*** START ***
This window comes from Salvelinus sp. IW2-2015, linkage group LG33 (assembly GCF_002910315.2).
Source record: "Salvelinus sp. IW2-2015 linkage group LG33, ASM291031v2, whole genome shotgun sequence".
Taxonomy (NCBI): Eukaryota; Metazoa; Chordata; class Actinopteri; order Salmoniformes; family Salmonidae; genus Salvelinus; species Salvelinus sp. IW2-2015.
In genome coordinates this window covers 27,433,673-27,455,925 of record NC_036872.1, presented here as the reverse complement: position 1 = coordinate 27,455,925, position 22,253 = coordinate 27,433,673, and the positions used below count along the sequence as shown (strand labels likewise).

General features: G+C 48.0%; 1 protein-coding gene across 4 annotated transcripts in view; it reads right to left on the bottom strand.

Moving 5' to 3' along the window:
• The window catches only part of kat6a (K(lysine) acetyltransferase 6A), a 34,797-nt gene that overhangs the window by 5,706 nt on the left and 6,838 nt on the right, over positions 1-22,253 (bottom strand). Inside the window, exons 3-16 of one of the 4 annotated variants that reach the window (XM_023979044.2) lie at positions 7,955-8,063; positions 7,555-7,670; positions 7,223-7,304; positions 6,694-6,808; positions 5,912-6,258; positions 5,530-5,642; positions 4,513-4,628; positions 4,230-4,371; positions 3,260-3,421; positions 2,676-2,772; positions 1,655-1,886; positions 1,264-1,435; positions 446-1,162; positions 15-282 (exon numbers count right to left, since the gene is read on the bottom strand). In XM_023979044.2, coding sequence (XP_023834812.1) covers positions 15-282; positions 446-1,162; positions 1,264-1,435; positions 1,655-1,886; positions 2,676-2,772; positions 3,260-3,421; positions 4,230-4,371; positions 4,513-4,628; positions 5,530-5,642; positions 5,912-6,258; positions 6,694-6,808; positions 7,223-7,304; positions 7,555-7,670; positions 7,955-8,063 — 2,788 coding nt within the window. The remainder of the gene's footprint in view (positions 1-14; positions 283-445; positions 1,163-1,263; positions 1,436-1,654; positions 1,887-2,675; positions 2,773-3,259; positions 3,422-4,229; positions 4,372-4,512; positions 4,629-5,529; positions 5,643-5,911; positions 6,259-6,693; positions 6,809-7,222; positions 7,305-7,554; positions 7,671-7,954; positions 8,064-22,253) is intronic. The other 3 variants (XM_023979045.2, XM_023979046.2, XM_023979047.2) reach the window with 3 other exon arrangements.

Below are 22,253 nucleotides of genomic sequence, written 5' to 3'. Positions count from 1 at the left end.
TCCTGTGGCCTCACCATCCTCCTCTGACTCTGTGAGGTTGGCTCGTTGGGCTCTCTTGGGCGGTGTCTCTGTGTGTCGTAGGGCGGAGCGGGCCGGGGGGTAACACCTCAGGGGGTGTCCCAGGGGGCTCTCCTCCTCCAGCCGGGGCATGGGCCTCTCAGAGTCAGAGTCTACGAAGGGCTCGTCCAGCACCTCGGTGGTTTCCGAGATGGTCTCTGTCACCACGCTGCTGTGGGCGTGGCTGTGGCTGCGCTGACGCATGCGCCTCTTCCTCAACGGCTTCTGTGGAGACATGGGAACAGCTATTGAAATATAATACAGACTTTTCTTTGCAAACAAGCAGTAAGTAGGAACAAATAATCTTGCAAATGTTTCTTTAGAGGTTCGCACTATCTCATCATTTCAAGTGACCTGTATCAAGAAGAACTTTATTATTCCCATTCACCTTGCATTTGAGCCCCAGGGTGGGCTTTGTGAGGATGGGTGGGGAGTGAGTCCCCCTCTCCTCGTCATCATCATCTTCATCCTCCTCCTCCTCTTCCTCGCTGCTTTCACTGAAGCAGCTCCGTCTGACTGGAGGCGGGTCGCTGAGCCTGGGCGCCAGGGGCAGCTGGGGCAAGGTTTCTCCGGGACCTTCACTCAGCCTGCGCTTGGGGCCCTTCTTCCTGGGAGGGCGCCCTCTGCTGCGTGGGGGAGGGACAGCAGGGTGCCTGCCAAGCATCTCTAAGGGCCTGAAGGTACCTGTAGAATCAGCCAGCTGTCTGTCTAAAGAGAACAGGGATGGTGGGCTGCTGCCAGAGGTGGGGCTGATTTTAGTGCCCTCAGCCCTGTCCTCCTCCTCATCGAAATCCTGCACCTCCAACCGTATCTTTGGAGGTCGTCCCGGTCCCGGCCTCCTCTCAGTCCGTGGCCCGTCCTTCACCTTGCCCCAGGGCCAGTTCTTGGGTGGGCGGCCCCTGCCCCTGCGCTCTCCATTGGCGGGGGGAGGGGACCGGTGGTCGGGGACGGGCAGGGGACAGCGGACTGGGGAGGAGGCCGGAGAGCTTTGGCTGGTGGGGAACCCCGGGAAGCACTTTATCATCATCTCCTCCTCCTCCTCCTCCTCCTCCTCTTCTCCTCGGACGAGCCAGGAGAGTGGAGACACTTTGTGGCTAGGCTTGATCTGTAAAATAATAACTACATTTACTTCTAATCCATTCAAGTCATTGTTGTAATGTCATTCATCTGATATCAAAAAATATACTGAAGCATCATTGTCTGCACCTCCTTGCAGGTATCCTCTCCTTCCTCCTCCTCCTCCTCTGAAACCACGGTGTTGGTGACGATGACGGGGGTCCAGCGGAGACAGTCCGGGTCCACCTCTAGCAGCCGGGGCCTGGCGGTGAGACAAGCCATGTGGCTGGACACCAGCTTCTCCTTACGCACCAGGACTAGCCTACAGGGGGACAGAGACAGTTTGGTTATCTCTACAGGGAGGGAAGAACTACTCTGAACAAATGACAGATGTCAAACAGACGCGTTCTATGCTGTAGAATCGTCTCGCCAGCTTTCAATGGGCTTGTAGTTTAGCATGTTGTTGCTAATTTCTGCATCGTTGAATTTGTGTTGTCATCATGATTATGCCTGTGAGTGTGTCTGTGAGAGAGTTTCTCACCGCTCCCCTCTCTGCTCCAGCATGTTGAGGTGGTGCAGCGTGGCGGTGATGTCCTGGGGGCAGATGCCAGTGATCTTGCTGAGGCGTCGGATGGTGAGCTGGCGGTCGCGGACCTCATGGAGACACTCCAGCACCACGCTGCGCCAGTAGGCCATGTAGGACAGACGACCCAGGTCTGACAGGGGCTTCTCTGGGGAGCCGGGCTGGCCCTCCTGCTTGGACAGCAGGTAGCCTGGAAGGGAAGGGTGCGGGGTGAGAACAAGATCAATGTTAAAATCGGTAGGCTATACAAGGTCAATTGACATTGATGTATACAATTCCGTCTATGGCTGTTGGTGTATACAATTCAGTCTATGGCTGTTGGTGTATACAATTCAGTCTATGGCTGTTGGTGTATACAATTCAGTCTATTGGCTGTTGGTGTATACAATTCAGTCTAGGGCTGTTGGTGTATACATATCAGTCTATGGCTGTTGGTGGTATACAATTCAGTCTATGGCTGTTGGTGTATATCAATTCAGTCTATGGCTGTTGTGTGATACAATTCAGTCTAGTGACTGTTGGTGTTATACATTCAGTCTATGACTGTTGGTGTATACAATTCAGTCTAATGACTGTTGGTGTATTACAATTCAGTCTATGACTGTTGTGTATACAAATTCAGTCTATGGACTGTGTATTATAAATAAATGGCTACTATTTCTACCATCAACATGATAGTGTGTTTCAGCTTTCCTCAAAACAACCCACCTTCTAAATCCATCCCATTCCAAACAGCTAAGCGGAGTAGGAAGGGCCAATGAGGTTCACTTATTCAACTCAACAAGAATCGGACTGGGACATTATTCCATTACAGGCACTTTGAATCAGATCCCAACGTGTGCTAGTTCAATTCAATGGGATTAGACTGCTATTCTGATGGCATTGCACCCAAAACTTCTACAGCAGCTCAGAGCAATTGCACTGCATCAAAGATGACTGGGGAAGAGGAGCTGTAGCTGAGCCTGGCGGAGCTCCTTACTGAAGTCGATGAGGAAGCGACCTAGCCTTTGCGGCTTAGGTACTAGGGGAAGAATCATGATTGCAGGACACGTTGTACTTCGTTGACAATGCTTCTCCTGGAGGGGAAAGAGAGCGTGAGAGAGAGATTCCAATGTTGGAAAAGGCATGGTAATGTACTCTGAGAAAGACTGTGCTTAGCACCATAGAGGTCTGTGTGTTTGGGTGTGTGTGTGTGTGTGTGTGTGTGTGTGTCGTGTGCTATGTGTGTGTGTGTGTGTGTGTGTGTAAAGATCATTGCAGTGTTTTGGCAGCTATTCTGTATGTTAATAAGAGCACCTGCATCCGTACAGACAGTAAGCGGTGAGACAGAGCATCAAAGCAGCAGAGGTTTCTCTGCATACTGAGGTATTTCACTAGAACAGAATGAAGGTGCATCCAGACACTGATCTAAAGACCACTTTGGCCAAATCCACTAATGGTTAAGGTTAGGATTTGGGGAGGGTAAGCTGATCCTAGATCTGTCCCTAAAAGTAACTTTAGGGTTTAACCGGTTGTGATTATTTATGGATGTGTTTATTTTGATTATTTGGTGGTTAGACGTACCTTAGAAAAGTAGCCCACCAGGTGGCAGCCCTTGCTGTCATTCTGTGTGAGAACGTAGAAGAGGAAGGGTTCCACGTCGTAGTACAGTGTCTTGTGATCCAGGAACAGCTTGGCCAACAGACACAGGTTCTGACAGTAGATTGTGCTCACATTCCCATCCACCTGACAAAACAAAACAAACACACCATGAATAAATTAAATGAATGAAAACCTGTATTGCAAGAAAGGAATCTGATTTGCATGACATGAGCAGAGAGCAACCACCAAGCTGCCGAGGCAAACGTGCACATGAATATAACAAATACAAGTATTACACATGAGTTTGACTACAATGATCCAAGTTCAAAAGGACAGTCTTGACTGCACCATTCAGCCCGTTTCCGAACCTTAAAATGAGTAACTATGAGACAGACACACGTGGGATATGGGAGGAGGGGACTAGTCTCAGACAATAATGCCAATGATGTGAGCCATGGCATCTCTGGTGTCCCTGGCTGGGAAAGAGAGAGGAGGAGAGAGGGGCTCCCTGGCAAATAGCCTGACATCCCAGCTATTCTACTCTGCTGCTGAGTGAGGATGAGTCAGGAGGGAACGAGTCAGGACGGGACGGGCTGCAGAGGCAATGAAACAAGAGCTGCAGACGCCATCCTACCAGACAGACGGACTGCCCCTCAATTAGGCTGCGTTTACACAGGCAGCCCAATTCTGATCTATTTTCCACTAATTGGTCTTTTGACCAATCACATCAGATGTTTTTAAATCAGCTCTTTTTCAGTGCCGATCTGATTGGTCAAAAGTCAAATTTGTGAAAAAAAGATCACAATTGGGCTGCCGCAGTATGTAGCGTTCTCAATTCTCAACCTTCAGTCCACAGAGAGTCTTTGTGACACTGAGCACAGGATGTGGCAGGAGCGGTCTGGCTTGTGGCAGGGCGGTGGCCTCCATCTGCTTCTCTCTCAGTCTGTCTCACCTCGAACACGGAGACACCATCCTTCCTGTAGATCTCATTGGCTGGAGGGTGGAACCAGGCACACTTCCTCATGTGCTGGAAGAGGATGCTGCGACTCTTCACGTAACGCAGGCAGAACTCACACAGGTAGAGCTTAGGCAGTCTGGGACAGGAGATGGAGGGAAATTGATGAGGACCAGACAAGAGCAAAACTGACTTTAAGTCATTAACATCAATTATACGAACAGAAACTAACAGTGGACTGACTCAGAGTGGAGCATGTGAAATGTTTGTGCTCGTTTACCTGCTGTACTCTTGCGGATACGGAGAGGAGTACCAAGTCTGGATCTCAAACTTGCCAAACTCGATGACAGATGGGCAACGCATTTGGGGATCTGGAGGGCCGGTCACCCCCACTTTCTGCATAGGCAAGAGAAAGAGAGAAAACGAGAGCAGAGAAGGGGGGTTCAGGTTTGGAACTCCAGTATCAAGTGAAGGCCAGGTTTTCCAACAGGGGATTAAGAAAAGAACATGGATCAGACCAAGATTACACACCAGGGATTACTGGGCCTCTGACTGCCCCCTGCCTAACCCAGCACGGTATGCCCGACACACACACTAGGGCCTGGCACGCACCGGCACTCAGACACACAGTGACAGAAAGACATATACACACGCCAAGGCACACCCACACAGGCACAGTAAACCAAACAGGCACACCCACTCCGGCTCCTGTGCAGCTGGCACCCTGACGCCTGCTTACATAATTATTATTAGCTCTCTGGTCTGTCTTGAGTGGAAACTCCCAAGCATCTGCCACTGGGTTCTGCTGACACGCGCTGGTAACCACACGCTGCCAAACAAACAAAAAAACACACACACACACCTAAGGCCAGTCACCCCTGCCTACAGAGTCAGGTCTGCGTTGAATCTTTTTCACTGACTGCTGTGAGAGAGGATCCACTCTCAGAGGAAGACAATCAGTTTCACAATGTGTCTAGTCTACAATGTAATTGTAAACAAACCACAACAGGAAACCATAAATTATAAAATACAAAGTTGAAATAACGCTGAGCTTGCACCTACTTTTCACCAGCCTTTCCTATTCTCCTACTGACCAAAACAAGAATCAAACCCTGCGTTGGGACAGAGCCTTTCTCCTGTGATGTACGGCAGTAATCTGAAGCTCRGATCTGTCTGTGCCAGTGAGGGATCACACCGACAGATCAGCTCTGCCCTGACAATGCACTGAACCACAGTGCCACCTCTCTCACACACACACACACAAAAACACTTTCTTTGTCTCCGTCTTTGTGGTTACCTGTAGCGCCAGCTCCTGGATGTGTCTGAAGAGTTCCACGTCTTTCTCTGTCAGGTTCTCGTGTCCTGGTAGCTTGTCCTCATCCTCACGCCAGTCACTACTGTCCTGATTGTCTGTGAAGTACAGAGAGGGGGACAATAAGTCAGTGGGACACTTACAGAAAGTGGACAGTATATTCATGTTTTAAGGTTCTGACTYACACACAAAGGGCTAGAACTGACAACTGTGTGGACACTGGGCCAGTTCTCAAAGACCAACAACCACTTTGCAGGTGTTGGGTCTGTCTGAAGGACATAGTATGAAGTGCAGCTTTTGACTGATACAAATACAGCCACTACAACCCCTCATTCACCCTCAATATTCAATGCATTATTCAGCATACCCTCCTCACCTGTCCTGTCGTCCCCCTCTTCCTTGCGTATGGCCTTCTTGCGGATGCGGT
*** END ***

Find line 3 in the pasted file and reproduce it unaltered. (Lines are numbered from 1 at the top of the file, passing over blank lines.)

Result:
Taxonomy (NCBI): Eukaryota; Metazoa; Chordata; class Actinopteri; order Salmoniformes; family Salmonidae; genus Salvelinus; species Salvelinus sp. IW2-2015.